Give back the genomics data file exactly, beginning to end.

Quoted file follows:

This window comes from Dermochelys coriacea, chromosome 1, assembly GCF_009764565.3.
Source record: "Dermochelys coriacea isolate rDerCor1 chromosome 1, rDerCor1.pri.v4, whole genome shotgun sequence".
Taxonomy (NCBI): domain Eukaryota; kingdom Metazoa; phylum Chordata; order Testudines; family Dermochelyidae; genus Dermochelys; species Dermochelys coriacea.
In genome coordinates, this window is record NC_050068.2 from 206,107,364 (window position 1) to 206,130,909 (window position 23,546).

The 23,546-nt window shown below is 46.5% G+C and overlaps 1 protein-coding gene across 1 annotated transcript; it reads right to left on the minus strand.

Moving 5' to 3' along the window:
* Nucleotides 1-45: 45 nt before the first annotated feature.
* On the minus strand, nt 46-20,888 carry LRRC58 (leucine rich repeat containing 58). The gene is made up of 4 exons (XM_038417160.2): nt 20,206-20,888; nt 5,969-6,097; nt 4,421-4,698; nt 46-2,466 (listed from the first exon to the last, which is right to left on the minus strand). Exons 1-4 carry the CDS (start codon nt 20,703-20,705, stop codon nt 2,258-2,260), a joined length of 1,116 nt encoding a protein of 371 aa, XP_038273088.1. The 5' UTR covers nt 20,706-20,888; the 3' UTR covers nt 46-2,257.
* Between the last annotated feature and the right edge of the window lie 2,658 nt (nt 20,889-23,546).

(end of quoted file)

This window comes from Dermochelys coriacea, chromosome 1, assembly GCF_009764565.3.
Source record: "Dermochelys coriacea isolate rDerCor1 chromosome 1, rDerCor1.pri.v4, whole genome shotgun sequence".
Taxonomy (NCBI): domain Eukaryota; kingdom Metazoa; phylum Chordata; order Testudines; family Dermochelyidae; genus Dermochelys; species Dermochelys coriacea.
In genome coordinates, this window is record NC_050068.2 from 206,107,364 (window position 1) to 206,130,909 (window position 23,546).

The 23,546-nt window shown below is 46.5% G+C and overlaps 1 protein-coding gene across 1 annotated transcript; it reads right to left on the minus strand.

Moving 5' to 3' along the window:
* Nucleotides 1-45: 45 nt before the first annotated feature.
* On the minus strand, nt 46-20,888 carry LRRC58 (leucine rich repeat containing 58). The gene is made up of 4 exons (XM_038417160.2): nt 20,206-20,888; nt 5,969-6,097; nt 4,421-4,698; nt 46-2,466 (listed from the first exon to the last, which is right to left on the minus strand). Exons 1-4 carry the CDS (start codon nt 20,703-20,705, stop codon nt 2,258-2,260), a joined length of 1,116 nt encoding a protein of 371 aa, XP_038273088.1. The 5' UTR covers nt 20,706-20,888; the 3' UTR covers nt 46-2,257.
* Between the last annotated feature and the right edge of the window lie 2,658 nt (nt 20,889-23,546).